PCB Film Review: Jane

Eliot HochbergDocumentary, Movies, ReviewsLeave a Comment

You’ve probably heard of Jane Goodall. But have you really heard her story? If not, Jane is the film for you.

Even if you have, though, you’ll find a lot to enjoy.

For those who don’t know, Jane Goodall is a researcher who brought the world a greater understanding of chimpanzees, living with them, and doing her research without the preconceptions that had been held up to that point. She also was a rare woman in a world almost completely dominated by men. The documentary film Jane by director Brett Morgen takes advantage of over 100 hours of never before seen footage, shot by what would be Goodall’s future husband, Hugo van Lawick, during her most famous years of research.

The film is about these great apes, but it is really more about Goodall’s life, and how this research was her life. She met her future husband while researching chimps. She learned about bringing up a child from chimps. Her son’s first 5 years were with chimps. And her marriage eventually ended because of chimps. This is a heartwarming story of the dedication one woman had to achieve her dream of living with and studying animals.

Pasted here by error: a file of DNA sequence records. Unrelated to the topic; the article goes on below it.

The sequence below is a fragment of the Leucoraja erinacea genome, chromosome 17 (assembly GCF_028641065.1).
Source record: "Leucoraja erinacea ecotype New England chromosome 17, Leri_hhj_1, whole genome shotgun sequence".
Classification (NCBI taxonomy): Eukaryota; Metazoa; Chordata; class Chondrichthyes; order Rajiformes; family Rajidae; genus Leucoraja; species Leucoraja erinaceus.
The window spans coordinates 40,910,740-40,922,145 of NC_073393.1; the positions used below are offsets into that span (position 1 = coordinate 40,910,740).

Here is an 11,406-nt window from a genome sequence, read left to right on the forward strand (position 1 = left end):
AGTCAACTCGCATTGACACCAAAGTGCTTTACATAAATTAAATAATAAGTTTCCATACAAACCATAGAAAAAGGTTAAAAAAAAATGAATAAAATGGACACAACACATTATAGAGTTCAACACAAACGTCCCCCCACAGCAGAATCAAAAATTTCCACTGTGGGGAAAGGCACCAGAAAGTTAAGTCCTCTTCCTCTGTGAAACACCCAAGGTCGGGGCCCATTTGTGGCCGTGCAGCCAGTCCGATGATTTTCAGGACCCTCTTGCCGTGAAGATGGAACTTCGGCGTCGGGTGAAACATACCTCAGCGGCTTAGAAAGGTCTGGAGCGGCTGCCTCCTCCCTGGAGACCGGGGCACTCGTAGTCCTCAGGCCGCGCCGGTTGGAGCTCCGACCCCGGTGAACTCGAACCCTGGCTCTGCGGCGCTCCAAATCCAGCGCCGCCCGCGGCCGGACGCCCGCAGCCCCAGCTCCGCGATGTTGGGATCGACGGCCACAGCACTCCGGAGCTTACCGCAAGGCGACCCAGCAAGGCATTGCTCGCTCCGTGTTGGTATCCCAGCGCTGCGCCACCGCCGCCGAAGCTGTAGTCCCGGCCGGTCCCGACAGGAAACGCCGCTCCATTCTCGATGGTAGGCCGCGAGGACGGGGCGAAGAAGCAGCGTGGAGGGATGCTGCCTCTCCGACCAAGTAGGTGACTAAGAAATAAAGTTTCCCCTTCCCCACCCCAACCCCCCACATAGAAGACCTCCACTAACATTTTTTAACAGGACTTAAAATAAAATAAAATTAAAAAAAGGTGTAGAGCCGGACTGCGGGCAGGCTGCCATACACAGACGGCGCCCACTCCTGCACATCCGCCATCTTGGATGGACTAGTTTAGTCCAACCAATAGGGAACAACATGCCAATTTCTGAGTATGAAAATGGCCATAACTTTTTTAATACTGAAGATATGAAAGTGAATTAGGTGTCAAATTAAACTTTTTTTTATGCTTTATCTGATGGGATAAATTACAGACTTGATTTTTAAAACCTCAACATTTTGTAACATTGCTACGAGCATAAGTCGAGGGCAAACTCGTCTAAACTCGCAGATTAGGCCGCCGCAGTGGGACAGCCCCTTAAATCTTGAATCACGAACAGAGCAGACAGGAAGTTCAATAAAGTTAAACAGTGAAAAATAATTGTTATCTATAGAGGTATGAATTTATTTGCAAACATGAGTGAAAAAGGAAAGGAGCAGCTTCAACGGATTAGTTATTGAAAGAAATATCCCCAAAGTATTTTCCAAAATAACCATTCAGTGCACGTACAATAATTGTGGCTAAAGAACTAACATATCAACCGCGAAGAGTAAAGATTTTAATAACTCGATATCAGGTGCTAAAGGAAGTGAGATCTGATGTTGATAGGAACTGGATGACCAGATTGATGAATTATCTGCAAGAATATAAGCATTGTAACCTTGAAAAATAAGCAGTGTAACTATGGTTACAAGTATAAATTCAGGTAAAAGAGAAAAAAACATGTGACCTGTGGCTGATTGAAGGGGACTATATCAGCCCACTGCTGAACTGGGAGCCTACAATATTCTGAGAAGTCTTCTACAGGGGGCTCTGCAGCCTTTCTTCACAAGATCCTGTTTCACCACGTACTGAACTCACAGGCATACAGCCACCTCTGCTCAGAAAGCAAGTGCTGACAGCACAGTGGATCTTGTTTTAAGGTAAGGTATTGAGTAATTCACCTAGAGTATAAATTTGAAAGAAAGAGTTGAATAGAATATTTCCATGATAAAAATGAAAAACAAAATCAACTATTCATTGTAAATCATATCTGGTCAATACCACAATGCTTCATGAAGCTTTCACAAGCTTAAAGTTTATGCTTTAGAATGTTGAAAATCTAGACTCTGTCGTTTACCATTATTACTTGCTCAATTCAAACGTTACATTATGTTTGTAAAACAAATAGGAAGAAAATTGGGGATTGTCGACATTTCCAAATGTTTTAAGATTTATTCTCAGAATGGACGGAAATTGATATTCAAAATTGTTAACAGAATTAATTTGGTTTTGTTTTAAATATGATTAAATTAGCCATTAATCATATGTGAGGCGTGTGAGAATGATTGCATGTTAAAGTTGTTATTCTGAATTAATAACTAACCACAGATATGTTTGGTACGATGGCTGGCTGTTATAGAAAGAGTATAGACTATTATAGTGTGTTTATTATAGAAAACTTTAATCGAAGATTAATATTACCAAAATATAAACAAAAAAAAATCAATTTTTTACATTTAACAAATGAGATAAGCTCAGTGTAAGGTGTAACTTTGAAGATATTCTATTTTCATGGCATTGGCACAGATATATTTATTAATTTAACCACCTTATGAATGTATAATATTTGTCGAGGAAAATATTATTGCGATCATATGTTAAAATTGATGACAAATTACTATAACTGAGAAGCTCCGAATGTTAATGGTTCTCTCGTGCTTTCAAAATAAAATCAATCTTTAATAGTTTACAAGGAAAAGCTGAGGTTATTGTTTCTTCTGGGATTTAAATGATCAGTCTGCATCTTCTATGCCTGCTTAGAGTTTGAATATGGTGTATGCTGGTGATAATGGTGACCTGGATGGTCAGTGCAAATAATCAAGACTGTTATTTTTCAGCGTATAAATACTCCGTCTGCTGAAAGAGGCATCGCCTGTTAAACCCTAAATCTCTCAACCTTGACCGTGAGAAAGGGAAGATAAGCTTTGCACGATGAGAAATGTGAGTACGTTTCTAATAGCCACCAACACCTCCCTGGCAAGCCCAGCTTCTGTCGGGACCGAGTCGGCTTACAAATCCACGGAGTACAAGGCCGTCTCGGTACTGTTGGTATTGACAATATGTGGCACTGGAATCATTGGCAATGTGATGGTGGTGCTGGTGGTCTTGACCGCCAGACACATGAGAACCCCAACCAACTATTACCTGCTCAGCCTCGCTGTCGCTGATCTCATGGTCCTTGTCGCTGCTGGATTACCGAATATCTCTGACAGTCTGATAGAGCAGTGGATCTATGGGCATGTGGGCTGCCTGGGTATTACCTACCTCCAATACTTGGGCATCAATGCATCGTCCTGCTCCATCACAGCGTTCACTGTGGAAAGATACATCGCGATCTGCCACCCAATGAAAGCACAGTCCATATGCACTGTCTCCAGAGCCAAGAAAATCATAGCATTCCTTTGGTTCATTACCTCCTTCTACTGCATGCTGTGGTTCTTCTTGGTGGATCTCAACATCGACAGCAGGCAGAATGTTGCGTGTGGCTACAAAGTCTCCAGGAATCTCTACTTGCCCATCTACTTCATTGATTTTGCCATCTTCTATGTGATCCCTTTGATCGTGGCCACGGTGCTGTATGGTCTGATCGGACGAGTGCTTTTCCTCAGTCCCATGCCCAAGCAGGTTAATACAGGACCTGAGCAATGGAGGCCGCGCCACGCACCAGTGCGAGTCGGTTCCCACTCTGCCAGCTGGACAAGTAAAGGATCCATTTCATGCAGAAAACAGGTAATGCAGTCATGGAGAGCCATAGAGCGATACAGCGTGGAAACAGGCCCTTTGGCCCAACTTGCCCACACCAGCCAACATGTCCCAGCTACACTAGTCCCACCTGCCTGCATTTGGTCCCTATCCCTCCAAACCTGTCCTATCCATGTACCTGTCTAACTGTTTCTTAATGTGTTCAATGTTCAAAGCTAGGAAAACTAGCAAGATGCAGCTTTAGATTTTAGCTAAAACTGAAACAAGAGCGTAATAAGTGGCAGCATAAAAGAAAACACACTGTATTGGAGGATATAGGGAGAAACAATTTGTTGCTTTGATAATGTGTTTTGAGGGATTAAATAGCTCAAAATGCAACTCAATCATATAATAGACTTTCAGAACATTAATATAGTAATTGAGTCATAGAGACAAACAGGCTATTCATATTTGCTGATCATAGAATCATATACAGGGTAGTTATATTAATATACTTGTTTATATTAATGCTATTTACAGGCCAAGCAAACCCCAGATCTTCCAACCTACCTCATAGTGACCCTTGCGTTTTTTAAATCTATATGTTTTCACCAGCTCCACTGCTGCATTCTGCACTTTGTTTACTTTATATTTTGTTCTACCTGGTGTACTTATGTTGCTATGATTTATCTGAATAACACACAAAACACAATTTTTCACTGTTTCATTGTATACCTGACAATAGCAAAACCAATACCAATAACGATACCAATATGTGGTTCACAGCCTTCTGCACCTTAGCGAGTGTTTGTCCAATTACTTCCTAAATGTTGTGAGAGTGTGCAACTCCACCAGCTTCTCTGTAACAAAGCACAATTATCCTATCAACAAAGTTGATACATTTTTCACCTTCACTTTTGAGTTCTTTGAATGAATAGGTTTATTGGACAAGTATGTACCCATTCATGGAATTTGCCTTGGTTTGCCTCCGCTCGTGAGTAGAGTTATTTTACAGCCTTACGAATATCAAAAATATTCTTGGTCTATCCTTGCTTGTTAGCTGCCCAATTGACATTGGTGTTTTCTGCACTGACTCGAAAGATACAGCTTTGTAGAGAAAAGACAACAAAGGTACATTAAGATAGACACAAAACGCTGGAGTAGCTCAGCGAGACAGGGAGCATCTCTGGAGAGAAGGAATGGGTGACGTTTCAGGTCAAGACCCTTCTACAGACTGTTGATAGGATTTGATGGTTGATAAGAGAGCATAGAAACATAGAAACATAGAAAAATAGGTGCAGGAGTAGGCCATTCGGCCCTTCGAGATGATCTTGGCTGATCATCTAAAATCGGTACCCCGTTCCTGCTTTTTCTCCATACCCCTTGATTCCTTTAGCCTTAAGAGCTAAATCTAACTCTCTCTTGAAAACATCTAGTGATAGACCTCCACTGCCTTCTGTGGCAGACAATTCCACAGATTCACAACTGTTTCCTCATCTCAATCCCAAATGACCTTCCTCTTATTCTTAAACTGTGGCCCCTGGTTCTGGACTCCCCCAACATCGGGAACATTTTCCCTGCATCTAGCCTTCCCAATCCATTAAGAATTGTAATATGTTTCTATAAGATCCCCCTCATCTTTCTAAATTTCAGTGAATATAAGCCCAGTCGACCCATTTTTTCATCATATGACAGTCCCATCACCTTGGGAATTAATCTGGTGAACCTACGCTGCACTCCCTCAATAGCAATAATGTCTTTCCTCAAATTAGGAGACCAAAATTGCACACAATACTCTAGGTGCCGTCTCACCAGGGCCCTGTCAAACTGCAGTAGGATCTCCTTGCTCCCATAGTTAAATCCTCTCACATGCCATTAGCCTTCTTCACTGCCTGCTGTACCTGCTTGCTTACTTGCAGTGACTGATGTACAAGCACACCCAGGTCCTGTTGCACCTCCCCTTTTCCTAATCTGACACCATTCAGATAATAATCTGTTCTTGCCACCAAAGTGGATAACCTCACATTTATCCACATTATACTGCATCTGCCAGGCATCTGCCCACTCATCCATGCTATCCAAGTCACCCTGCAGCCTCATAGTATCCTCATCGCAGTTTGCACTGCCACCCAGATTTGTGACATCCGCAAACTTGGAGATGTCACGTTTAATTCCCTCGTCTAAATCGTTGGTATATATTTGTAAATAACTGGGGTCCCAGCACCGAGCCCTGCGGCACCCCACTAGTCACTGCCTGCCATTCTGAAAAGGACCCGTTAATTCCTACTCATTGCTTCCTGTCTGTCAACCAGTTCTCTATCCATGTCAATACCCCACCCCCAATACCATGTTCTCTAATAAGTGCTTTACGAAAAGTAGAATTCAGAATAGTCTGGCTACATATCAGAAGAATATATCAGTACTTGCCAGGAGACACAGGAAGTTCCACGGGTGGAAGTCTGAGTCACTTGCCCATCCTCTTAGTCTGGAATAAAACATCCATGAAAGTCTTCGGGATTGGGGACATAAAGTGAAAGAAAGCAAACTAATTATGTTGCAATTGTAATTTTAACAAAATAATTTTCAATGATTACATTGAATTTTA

Throughout the film, we see footage of Goodall in Gombe, the location where she was best able to do her research. We see her struggles to actually interact with the chimps, the problems success eventually caused, and hear in recent interview footage Goodall’s reflections on this time. Sometimes one wonders how this or that bit of footage could have been shot without a little bit of posing. Morgen, however, does a great job of recontextualizing some footage to tell the story of Goodall.

The premiere was at the Hollywood Bowl, with a live orchestra playing the lovely score by Philip Glass. Both Glass and Goodall were in attendance, and while Glass didn’t speak, Goodall showed herself to be as sharp and charming as she has always been. Unlike the other presenters, she spoke without prompter, and kept the 15,000+ audience entertained for the few minutes she spoke.

One point that she wanted to make with her participation in this film: humans have a responsibility to be good caretakers for the world for the animals. That is what she wants us to take away from this film. But the film itself shows us a life led with singular purpose, a woman achieving her childhood dreams and contributing to the world. A definite must-see for documentary fans.

Billy Joel at Wembley

Eliot has been orbiting show business for over 20 years as an improv comedian, video director, and general guy you might barely recognize. Currently best known for his work on the comedy podcast Never Not Funny: The Jimmy Pardo Podcast. He wrote previously for MacEdition.com, and is working on a collection of short sci-fi and weird tales that will probably be published someday. He is also one of three principals in Modest Games.
Eliot HochbergPCB Film Review: Jane